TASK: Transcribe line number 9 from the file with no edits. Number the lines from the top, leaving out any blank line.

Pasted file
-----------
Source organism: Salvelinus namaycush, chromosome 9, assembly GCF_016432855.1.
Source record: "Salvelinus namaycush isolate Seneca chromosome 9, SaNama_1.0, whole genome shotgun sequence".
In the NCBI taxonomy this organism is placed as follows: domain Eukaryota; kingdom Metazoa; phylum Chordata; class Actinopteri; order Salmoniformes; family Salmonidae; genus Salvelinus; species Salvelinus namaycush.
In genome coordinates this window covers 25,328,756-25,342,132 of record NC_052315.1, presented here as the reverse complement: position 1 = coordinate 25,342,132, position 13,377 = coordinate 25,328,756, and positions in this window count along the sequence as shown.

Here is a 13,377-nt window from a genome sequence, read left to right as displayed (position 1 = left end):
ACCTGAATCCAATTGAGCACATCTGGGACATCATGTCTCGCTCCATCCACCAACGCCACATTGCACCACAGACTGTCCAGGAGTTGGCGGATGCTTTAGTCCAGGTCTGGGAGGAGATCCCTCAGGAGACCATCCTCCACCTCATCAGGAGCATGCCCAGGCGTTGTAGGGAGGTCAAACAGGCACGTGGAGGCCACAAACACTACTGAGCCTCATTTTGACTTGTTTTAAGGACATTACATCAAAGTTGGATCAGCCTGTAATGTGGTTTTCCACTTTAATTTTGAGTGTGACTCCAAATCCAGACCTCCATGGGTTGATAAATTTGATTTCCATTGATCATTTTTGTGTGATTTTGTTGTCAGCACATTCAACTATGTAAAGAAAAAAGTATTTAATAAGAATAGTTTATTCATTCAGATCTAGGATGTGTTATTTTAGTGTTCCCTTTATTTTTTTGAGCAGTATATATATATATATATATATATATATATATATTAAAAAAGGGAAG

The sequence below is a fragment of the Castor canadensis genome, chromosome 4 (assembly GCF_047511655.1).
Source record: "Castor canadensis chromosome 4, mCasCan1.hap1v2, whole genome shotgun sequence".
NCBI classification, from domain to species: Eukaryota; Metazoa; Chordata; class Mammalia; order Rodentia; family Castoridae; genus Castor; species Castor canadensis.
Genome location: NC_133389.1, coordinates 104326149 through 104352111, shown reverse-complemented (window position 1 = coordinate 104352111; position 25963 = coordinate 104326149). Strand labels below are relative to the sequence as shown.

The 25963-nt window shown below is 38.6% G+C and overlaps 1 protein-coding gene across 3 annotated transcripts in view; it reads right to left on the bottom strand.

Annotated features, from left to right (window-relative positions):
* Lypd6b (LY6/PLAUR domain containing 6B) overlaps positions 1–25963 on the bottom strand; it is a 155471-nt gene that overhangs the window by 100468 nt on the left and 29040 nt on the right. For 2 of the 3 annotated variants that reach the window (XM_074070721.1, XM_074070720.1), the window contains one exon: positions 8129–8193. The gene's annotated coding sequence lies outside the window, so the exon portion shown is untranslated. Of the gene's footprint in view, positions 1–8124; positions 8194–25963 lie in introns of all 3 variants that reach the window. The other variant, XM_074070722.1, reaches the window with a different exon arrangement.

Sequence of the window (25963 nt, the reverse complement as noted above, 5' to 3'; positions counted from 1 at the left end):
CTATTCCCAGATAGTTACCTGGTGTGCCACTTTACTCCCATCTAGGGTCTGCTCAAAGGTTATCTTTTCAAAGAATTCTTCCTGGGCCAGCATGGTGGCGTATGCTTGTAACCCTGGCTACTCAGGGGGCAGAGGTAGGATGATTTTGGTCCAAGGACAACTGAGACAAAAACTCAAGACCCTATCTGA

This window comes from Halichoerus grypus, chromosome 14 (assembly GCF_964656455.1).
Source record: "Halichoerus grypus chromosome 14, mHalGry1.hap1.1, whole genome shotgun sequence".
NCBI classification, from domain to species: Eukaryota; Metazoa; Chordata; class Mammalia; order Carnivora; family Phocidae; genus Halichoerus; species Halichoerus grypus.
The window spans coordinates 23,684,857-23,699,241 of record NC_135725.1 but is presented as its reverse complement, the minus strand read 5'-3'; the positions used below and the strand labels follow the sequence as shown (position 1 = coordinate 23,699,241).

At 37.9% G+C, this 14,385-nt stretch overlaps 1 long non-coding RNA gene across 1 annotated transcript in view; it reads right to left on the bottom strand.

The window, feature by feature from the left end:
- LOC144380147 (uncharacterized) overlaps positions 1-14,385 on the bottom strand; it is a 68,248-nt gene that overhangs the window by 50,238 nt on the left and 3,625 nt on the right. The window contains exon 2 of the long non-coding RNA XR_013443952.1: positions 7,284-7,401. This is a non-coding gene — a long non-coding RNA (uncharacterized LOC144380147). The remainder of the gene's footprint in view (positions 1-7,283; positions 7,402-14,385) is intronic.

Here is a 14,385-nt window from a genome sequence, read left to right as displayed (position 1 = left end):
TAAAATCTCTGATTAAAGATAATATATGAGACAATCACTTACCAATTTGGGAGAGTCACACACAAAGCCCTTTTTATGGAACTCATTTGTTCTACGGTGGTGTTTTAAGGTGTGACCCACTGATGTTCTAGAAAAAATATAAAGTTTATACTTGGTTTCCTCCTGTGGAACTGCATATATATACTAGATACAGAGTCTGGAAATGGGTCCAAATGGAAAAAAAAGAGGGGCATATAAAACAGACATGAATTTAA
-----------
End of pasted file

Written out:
NCBI classification, from domain to species: Eukaryota; Metazoa; Chordata; class Mammalia; order Rodentia; family Castoridae; genus Castor; species Castor canadensis.